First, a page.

You wouldn’t think that Hamburg was Germany’s second-largest city behind Berlin – as it hardly registers on most tourists’ radars. But this cosmopolitan city in the north of the country is every bit as interesting as its more well-known compatriots, and more than worthy of your time. Situated right at the top of the Elbe River – and with a sail-in that takes you on a merry jaunt around it – this picturesque city flies its counter-culture flag with pride.


There are three potential cruise ports you will be docked in upon your arrival in Hamburg: HafenCity, Steinwerder and Altona. HafenCity is the closest and is within walking distance of the city centre (roughly 20 minutes).

Steinwerder and Altona will require you to hop on some public transport or your cruise line’s shuttle bus. Both are on the public ferry route which would be the quickest way into the centre, should you decide to go it alone.


Elbphilharmonie: Hamburg has a long and storied musical history – the famous composers Johannes Brahms and Felix Mendelssohn were both born in the city – and classical music still holds a special place in the city’s heart. The jewel in the crown is the stunning Elbphilharmonie, a world-class concert hall that hosts 2,100 people, and whose all-glass façade is noticeable from miles away due to it being perched on top of an old, converted warehouse

Reeperbahn: A long street of bars, clubs and live music venues with a good dollop of sleaze on the side. That’s the best way to describe Hamburg’s famous Reeperbahn – best known for having one of the world’s busiest red-light districts. However, the street also gave birth to one of the greatest bands of the 20th century. Yes, The Beatles, first started to make a name for themselves in the Indra Club on the Reeperbahn all those years ago – and there’s plenty of tours and guides ready to take you back to the time of Beatlemania.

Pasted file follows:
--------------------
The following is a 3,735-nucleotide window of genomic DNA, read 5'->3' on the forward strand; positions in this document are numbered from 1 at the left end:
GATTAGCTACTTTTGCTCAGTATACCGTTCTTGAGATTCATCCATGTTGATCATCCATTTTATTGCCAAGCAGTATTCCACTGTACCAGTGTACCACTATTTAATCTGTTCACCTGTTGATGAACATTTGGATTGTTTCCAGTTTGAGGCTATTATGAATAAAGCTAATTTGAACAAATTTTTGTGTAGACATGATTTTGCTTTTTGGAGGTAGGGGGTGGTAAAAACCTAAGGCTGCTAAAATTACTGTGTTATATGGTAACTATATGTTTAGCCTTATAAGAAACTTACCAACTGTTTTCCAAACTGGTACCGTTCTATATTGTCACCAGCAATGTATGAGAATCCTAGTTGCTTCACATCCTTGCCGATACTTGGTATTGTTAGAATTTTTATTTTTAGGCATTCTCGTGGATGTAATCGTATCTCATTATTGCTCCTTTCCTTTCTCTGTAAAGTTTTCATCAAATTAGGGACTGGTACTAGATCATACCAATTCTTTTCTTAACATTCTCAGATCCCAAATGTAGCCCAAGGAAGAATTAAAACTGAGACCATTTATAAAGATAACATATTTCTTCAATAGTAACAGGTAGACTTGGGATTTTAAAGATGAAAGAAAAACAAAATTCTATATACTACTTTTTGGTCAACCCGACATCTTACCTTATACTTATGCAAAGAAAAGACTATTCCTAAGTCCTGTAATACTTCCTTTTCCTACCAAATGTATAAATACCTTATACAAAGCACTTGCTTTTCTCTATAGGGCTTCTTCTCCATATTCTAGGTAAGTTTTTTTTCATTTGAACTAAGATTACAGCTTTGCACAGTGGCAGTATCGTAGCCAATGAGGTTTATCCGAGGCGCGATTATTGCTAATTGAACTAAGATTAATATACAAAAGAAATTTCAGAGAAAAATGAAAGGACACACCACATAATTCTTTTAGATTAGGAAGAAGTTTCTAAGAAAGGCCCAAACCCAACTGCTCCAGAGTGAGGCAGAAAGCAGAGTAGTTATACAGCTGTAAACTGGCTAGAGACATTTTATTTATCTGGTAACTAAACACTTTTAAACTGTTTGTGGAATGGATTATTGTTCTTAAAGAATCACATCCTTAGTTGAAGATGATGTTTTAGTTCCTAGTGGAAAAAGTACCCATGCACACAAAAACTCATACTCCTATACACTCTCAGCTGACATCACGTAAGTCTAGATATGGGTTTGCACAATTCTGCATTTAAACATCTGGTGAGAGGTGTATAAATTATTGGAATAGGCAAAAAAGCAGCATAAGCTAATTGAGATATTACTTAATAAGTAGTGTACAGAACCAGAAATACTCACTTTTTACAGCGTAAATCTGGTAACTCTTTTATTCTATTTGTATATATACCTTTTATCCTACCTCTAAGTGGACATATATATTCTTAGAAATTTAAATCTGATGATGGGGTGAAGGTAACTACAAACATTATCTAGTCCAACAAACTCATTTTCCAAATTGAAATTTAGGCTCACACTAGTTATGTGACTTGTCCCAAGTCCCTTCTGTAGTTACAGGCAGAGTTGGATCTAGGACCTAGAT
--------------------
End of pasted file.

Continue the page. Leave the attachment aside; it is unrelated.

Miniatur Wunderland: It’s not possible to get around the entirety of Hamburg in a single day. Or is it? Pay a visit to the brilliant – and incredibly family-friendly – Miniatur Wunderland in the centre of Hamburg – the world’s largest model railway. The level of detail on these scale models is truly impressive and you can easily spend an afternoon travelling the world (there’s models of Austria, Italy and the United States amongst others) in this fun exhibition.


Alt Helgoländer Fischerstube: Hamburg is famous for its fresh seafood and it doesn’t get much better than this seafood restaurant located right next to the fish market.

Fischbrötchenbude Brücke 10: Feeling brave? Take a bite out of Hamburg’s favourite delicacy Bismarck (pickled herring sandwich) at this top lunch spot.

VLET in der Speicherstadt: Located right in the heart of the port, there’s no excuses for missing this German-speciality restaurant.


Neuer Wall: One of Europe’s finest – and most expensive – shopping streets, this is the place to be if you prefer the more refined things in life.

Schanzenviertel: Looking for some German cool? Then you’ll want to explore this trendy street of boutique shops, cute cafes and cool bars.

Hamburg Fish Market: It’s only open until 9:30am every Sunday, but this bustling fish market is an absolute must for anyone who wants an authentic Hamburg experience.


Hamburg is an incredibly bike-friendly city with plenty of rental bikes dotted around the city to help you get from A-Z. They are free-to-use for the first 30 minutes and cost eight cents per minute thereafter.


If you are planning a trip to Hamburg then you may also be interested in checking out the latest ocean and river cruise news and our most recent European cruise features